But Jackson and Timberlake also changed how the country experiences live television events like the Super Bowl itself. Famously, the incident motivated an estimated 35,000 people to sign up for TiVo, and a co-founder of YouTube would mention in interviews how the difficulty of finding the 2004 halftime show online helped inspire the creation of the video service.
If communication commissions, culture critics, columnists, and California tech stars paid this much attention to one nipple, it’s not surprising that scholars and researchers around the world do the same. Here are what academics have come up with for three of the lesser-known impacts of the most infamous exposure in pop-culture history.
It Taught Us New Words
The true legacies of scandals live on in our language, which has anointed controversies both political and cultural with their own -gate suffix ever since the original Watergate scandal in the early 1970s.
The Super Bowl XXXVIII halftime show, or Nipplegate as many now know it, has been no exception. Loyola Marymount University professor Lawrence A. Wenner wrote in a 2004 article from the Journal of Sport Management that this particular Super Bowl wasn't just the first bowl game be a subject of federal indecency investigations and congressional hearings—it was also "the first to bring the words nipple shield into many a family discussion." But as entertaining as phrases like nipple shield, Nipplegate, boobgate, "Janet moment," and "Super Bowl 38D" are, they weren't the halftime show's most important gifts to American linguists. That honor goes to "wardrobe malfunction," coined by Justin Timberlake in his formal apology.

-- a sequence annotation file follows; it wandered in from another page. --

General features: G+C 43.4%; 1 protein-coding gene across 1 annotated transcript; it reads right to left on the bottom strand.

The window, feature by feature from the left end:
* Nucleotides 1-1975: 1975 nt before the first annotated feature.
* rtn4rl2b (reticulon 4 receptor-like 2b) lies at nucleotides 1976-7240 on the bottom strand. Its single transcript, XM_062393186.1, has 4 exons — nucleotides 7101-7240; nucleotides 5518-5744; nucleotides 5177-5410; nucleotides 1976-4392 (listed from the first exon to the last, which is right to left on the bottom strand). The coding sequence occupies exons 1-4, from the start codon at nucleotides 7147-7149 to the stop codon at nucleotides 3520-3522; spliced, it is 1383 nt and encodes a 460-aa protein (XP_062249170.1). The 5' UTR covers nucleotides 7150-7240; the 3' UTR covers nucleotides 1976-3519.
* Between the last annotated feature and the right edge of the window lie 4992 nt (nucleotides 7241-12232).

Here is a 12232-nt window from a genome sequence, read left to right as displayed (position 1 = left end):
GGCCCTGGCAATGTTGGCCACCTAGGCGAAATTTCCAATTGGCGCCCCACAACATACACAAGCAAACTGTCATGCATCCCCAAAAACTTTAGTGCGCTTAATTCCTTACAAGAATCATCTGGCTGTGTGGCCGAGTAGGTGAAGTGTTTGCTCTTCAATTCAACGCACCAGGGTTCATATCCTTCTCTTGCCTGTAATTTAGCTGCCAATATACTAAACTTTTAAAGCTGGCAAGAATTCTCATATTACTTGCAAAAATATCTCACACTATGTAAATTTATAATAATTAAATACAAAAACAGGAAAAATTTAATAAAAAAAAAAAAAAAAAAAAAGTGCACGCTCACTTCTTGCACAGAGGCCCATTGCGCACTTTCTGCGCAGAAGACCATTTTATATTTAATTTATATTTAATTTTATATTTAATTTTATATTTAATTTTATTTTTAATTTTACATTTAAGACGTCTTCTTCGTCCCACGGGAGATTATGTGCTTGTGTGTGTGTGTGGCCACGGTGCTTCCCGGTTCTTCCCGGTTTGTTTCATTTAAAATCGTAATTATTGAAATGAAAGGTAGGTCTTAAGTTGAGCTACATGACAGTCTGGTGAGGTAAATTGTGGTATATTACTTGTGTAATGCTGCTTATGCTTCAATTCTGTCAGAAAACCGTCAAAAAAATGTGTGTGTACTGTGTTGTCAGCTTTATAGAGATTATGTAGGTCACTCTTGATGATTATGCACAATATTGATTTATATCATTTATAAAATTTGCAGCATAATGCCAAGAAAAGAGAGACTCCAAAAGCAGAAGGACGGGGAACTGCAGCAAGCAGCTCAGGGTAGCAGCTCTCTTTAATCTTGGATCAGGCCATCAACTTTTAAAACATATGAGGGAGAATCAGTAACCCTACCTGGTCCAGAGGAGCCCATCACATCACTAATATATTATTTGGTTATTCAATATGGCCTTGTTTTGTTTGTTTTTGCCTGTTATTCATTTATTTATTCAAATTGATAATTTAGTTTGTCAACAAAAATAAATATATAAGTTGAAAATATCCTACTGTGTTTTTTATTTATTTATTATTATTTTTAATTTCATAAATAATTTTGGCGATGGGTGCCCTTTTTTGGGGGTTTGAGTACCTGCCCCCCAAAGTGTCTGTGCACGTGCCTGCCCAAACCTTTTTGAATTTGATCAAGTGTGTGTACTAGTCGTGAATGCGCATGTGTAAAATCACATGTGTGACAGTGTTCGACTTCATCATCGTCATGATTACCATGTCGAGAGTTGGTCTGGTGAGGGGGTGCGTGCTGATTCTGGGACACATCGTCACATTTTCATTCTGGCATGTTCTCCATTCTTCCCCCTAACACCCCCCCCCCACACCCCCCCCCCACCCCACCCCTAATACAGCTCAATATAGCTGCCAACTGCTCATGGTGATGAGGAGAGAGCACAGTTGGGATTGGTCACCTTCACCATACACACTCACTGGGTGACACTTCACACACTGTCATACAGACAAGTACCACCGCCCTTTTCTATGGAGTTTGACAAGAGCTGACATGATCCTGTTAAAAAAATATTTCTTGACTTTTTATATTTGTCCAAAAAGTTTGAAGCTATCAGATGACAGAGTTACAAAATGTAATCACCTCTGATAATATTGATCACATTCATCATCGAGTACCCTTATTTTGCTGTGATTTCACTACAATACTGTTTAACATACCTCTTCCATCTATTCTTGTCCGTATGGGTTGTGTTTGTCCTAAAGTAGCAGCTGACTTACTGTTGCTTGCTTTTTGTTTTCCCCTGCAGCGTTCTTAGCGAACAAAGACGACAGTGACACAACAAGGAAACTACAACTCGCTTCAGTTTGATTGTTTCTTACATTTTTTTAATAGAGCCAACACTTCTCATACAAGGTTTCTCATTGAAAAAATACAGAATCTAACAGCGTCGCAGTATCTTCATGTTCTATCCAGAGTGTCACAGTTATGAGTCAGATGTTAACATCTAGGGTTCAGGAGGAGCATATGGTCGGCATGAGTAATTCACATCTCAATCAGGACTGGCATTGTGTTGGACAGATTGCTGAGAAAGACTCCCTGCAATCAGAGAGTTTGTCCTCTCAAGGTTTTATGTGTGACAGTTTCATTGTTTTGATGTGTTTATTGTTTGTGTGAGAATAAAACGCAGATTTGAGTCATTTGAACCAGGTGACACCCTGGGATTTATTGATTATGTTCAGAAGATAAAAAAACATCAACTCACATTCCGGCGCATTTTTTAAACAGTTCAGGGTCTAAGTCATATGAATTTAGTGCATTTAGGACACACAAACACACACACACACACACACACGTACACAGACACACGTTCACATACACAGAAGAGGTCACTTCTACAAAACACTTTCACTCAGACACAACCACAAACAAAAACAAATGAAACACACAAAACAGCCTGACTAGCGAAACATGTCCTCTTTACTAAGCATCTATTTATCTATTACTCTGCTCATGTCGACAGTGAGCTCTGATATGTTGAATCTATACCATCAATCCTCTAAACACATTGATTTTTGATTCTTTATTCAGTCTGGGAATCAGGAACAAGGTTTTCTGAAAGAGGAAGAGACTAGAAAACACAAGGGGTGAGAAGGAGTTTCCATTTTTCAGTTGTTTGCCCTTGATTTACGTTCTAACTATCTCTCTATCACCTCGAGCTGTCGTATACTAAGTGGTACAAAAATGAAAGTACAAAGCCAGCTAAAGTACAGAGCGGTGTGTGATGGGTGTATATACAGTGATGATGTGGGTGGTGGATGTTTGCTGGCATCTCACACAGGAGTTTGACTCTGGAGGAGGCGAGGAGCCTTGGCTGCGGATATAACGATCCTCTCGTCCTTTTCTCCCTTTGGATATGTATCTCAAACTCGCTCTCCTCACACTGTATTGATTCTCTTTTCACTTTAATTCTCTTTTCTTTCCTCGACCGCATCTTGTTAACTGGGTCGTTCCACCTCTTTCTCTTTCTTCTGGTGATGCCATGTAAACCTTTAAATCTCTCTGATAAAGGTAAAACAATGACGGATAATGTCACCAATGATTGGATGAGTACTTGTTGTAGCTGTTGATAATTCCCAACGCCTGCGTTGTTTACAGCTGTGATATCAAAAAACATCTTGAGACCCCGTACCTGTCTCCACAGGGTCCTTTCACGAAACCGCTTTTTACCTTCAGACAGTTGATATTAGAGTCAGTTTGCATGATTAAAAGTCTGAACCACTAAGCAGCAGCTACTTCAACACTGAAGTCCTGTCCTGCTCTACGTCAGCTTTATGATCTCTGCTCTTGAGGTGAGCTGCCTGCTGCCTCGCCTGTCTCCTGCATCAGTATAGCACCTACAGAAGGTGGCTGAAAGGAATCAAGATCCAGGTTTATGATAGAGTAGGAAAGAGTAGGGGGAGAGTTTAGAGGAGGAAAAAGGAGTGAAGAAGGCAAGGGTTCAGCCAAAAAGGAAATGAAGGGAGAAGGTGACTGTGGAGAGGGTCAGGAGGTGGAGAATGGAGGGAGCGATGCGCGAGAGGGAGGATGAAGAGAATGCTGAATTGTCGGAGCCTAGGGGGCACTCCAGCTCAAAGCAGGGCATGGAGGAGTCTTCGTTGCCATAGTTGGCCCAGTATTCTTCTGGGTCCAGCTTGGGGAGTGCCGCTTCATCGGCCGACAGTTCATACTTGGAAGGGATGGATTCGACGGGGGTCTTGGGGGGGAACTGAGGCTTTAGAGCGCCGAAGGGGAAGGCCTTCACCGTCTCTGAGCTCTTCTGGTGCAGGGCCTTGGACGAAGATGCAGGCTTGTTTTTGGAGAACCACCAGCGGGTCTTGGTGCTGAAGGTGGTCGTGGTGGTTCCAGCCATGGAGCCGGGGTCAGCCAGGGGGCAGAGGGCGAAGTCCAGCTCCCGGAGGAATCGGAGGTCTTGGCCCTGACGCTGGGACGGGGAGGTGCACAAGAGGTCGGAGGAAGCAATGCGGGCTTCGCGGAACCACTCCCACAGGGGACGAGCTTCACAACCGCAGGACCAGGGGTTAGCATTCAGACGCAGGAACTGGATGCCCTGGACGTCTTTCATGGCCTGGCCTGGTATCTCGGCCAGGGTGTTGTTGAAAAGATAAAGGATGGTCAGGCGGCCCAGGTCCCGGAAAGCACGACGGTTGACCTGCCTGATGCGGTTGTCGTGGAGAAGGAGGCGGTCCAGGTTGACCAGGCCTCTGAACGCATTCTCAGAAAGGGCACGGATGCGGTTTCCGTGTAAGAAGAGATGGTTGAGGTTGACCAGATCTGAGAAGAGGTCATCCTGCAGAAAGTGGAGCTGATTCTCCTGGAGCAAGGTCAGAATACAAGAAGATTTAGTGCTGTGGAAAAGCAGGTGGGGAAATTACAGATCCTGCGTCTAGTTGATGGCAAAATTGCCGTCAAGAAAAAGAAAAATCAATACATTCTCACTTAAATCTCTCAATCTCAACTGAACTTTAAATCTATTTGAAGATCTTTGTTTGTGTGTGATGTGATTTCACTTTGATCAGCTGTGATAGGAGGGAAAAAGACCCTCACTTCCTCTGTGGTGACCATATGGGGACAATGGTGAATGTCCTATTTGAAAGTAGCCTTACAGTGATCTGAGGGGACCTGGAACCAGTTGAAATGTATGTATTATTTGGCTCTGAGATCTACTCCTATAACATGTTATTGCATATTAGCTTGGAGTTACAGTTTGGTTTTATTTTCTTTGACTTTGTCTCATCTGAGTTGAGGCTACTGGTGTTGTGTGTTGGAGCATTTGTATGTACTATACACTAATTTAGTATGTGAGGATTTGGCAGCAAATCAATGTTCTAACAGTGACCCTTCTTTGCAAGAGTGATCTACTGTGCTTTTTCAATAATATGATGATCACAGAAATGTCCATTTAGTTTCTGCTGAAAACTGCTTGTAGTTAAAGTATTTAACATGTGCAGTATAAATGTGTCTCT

The American Dialect Society, which defines a wardrobe malfunction as “an unanticipated exposure of bodily parts," almost awarded wardrobe malfunction its Word of the Year designation in 2004, but ultimately chose, "red state, blue state, and purple state" instead. Wardrobe malfunction also competed that year for the ADS's "most euphemistic" word award, but it lost to then-Secretary of State Colin Powell's “badly sourced,” his euphemism for journalism he felt was untrue or fabricated. (Small world alert: Powell is also the father of then-FCC chairman Michael Powell, who presided over the Super Bowl aftermath and harshly criticized Jackson; in this month’s ESPN feature about the event, the younger Powell admitted he felt pressured to “put on his best version of outrage.”)
Since 2004, wardrobe malfunction has come to signify all sorts of fashion flubs and faux pas: As ADS vice president Grant Barrett explained to me over email, observed usage of the phrase has not only included references to accidental and intentional exposures, but also references to ugly outfits and unfashionable get-ups.
And for celebrities looking for relevance—as some argued Jackson's infamous nip slip was all about—having a wardrobe malfunction might be a means to a helpful career boost. A 2011 study from Germany's University of Würzburg analyzed 17 celebrities' wardrobe malfunctions between 2004 and 2009 to find out whether they were a successful strategies for building buzz. Looking at a range of malfunctions from televised events and musical festivals, the researchers found that each incident caused a significant spike in search traffic that, in some cases, lasted as long as three weeks. So “wardrobe malfunction” hasn’t just shaped the way that people talk about celebrities—it also plays a small role in determining which celebrities they even talk about in the first place.